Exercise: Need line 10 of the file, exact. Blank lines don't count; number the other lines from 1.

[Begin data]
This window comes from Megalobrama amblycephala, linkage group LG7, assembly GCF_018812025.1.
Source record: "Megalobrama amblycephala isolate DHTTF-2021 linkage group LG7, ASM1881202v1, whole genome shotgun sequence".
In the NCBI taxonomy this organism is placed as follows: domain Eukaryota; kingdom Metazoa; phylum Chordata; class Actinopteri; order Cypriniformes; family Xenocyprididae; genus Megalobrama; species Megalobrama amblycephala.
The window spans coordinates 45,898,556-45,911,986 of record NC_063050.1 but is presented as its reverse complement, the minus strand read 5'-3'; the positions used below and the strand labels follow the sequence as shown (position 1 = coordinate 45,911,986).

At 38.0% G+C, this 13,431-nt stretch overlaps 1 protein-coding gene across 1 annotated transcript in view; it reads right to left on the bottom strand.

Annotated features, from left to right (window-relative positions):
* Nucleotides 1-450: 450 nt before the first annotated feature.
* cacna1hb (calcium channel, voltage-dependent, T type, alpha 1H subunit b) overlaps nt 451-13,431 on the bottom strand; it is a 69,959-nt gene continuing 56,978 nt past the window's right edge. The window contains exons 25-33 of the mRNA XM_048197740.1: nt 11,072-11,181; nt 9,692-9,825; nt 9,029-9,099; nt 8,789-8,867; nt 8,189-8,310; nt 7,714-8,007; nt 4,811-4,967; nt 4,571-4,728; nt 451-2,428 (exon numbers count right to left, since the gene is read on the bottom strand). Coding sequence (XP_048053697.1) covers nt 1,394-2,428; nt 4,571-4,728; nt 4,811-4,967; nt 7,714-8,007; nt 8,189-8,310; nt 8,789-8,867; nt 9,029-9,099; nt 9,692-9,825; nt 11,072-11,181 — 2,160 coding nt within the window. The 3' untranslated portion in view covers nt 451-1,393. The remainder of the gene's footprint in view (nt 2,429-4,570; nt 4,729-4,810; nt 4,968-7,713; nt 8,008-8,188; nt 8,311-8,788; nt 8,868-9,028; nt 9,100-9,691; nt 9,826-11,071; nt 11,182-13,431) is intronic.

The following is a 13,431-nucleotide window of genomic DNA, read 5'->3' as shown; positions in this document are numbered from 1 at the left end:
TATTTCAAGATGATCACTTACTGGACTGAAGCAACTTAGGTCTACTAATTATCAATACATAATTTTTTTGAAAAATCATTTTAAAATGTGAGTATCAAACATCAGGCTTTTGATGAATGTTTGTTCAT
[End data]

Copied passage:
TATTTCAAGATGATCACTTACTGGACTGAAGCAACTTAGGTCTACTAATTATCAATACATAATTTTTTTGAAAAATCATTTTAAAATGTGAGTATCAAACATCAGGCTTTTGATGAATGTTTGTTCAT